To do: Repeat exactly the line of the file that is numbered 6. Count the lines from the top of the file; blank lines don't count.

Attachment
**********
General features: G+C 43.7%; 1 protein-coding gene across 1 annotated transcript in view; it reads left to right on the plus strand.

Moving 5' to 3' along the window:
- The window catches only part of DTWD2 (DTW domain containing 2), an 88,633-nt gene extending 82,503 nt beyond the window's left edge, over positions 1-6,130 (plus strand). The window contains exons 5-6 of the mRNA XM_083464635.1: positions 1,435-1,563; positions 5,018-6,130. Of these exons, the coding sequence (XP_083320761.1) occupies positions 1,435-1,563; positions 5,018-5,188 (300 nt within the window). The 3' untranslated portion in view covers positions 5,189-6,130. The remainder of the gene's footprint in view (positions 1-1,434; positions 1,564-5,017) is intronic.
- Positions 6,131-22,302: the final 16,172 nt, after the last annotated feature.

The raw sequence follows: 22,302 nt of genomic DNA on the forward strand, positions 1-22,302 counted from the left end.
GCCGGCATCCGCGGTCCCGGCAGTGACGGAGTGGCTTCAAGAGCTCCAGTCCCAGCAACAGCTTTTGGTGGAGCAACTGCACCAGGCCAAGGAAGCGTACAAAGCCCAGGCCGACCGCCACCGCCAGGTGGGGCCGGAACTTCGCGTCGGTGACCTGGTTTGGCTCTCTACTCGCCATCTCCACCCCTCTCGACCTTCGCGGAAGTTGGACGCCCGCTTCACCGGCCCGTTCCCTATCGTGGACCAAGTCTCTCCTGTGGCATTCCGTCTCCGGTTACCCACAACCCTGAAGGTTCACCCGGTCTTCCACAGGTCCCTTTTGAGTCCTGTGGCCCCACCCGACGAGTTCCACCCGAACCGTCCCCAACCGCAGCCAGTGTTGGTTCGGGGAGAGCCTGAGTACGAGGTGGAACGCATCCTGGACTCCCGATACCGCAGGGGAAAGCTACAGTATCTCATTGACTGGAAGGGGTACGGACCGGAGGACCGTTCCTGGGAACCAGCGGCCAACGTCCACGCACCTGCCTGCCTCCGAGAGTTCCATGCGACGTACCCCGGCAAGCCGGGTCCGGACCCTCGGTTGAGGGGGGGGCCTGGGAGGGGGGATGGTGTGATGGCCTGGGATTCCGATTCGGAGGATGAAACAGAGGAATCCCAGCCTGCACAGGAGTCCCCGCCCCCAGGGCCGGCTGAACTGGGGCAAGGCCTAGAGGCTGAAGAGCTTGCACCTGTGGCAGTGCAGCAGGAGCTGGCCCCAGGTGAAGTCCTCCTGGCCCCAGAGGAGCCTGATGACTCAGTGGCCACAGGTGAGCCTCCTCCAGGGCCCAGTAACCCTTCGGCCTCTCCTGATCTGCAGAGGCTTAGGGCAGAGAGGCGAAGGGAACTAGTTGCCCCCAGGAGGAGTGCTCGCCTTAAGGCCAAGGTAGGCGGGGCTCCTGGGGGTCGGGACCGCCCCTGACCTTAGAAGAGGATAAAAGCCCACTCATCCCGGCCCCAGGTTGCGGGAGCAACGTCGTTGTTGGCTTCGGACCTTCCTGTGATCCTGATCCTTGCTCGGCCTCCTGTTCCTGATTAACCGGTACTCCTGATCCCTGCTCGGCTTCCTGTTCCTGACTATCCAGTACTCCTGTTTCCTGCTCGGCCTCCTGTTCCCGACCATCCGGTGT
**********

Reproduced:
GCCGGCATCCGCGGTCCCGGCAGTGACGGAGTGGCTTCAAGAGCTCCAGTCCCAGCAACAGCTTTTGGTGGAGCAACTGCACCAGGCCAAGGAAGCGTACAAAGCCCAGGCCGACCGCCACCGCCAGGTGGGGCCGGAACTTCGCGTCGGTGACCTGGTTTGGCTCTCTACTCGCCATCTCCACCCCTCTCGACCTTCGCGGAAGTTGGACGCCCGCTTCACCGGCCCGTTCCCTATCGTGGACCAAGTCTCTCCTGTGGCATTCCGTCTCCGGTTACCCACAACCCTGAAGGTTCACCCGGTCTTCCACAGGTCCCTTTTGAGTCCTGTGGCCCCACCCGACGAGTTCCACCCGAACCGTCCCCAACCGCAGCCAGTGTTGGTTCGGGGAGAGCCTGAGTACGAGGTGGAACGCATCCTGGACTCCCGATACCGCAGGGGAAAGCTACAGTATCTCATTGACTGGAAGGGGTACGGACCGGAGGACCGTTCCTGGGAACCAGCGGCCAACGTCCACGCACCTGCCTGCCTCCGAGAGTTCCATGCGACGTACCCCGGCAAGCCGGGTCCGGACCCTCGGTTGAGGGGGGGGCCTGGGAGGGGGGATGGTGTGATGGCCTGGGATTCCGATTCGGAGGATGAAACAGAGGAATCCCAGCCTGCACAGGAGTCCCCGCCCCCAGGGCCGGCTGAACTGGGGCAAGGCCTAGAGGCTGAAGAGCTTGCACCTGTGGCAGTGCAGCAGGAGCTGGCCCCAGGTGAAGTCCTCCTGGCCCCAGAGGAGCCTGATGACTCAGTGGCCACAGGTGAGCCTCCTCCAGGGCCCAGTAACCCTTCGGCCTCTCCTGATCTGCAGAGGCTTAGGGCAGAGAGGCGAAGGGAACTAGTTGCCCCCAGGAGGAGTGCTCGCCTTAAGGCCAAGGTAGGCGGGGCTCCTGGGGGTCGGGACCGCCCCTGACCTTAGAAGAGGATAAAAGCCCACTCATCCCGGCCCCAGGTTGCGGGAGCAACGTCGTTGTTGGCTTCGGACCTTCCTGTGATCCTGATCCTTGCTCGGCCTCCTGTTCCTGATTAACCGGTACTCCTGATCCCTGCTCGGCTTCCTGTTCCTGACTATCCAGTACTCCTGTTTCCTGCTCGGCCTCCTGTTCCCGACCATCCGGTGT